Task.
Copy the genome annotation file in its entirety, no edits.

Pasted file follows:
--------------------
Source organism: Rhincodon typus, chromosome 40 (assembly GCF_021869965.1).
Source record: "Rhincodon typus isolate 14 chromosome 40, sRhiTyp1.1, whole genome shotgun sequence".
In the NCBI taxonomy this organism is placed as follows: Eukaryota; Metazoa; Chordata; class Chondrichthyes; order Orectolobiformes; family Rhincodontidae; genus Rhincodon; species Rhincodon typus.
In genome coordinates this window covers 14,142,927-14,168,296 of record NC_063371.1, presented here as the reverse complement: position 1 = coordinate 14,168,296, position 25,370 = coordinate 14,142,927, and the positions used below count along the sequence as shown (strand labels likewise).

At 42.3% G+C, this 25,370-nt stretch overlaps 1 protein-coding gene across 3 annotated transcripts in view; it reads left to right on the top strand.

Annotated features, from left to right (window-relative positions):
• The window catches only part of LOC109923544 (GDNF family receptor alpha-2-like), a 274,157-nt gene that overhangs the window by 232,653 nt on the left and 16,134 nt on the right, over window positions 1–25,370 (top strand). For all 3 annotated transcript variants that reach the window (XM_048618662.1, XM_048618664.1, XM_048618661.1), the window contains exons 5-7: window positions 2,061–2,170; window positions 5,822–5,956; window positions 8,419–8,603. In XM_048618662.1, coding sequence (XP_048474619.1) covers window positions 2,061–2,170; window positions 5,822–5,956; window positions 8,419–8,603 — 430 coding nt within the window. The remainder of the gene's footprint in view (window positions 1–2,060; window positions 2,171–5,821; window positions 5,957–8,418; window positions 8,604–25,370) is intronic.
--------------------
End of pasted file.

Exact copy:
Source organism: Rhincodon typus, chromosome 40 (assembly GCF_021869965.1).
Source record: "Rhincodon typus isolate 14 chromosome 40, sRhiTyp1.1, whole genome shotgun sequence".
In the NCBI taxonomy this organism is placed as follows: Eukaryota; Metazoa; Chordata; class Chondrichthyes; order Orectolobiformes; family Rhincodontidae; genus Rhincodon; species Rhincodon typus.
In genome coordinates this window covers 14,142,927-14,168,296 of record NC_063371.1, presented here as the reverse complement: position 1 = coordinate 14,168,296, position 25,370 = coordinate 14,142,927, and the positions used below count along the sequence as shown (strand labels likewise).

At 42.3% G+C, this 25,370-nt stretch overlaps 1 protein-coding gene across 3 annotated transcripts in view; it reads left to right on the top strand.

Annotated features, from left to right (window-relative positions):
• The window catches only part of LOC109923544 (GDNF family receptor alpha-2-like), a 274,157-nt gene that overhangs the window by 232,653 nt on the left and 16,134 nt on the right, over window positions 1–25,370 (top strand). For all 3 annotated transcript variants that reach the window (XM_048618662.1, XM_048618664.1, XM_048618661.1), the window contains exons 5-7: window positions 2,061–2,170; window positions 5,822–5,956; window positions 8,419–8,603. In XM_048618662.1, coding sequence (XP_048474619.1) covers window positions 2,061–2,170; window positions 5,822–5,956; window positions 8,419–8,603 — 430 coding nt within the window. The remainder of the gene's footprint in view (window positions 1–2,060; window positions 2,171–5,821; window positions 5,957–8,418; window positions 8,604–25,370) is intronic.